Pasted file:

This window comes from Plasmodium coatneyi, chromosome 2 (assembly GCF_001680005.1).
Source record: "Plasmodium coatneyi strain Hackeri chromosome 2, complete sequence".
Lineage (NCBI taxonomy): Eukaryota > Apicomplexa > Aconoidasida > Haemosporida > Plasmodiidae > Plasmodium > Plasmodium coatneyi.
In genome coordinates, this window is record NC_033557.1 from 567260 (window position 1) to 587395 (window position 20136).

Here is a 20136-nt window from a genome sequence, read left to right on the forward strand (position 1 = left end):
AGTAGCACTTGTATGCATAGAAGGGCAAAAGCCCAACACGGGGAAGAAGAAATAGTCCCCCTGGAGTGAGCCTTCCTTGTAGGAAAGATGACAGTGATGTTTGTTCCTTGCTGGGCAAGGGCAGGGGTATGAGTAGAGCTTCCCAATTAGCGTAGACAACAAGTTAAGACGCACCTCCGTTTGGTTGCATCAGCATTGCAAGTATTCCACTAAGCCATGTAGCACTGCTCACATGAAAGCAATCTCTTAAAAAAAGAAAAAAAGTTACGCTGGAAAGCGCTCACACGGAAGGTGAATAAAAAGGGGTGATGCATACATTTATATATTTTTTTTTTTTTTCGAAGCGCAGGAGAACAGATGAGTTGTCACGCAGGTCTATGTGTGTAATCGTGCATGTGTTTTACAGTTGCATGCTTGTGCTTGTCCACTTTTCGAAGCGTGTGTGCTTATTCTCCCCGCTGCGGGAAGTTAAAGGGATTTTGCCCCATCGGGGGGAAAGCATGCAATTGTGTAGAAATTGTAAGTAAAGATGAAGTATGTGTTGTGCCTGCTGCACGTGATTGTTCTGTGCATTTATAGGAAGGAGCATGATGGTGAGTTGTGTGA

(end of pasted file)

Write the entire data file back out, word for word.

This window comes from Plasmodium coatneyi, chromosome 2 (assembly GCF_001680005.1).
Source record: "Plasmodium coatneyi strain Hackeri chromosome 2, complete sequence".
Lineage (NCBI taxonomy): Eukaryota > Apicomplexa > Aconoidasida > Haemosporida > Plasmodiidae > Plasmodium > Plasmodium coatneyi.
In genome coordinates, this window is record NC_033557.1 from 567260 (window position 1) to 587395 (window position 20136).

Here is a 20136-nt window from a genome sequence, read left to right on the forward strand (position 1 = left end):
AGTAGCACTTGTATGCATAGAAGGGCAAAAGCCCAACACGGGGAAGAAGAAATAGTCCCCCTGGAGTGAGCCTTCCTTGTAGGAAAGATGACAGTGATGTTTGTTCCTTGCTGGGCAAGGGCAGGGGTATGAGTAGAGCTTCCCAATTAGCGTAGACAACAAGTTAAGACGCACCTCCGTTTGGTTGCATCAGCATTGCAAGTATTCCACTAAGCCATGTAGCACTGCTCACATGAAAGCAATCTCTTAAAAAAAGAAAAAAAGTTACGCTGGAAAGCGCTCACACGGAAGGTGAATAAAAAGGGGTGATGCATACATTTATATATTTTTTTTTTTTTTCGAAGCGCAGGAGAACAGATGAGTTGTCACGCAGGTCTATGTGTGTAATCGTGCATGTGTTTTACAGTTGCATGCTTGTGCTTGTCCACTTTTCGAAGCGTGTGTGCTTATTCTCCCCGCTGCGGGAAGTTAAAGGGATTTTGCCCCATCGGGGGGAAAGCATGCAATTGTGTAGAAATTGTAAGTAAAGATGAAGTATGTGTTGTGCCTGCTGCACGTGATTGTTCTGTGCATTTATAGGAAGGAGCATGATGGTGAGTTGTGTGA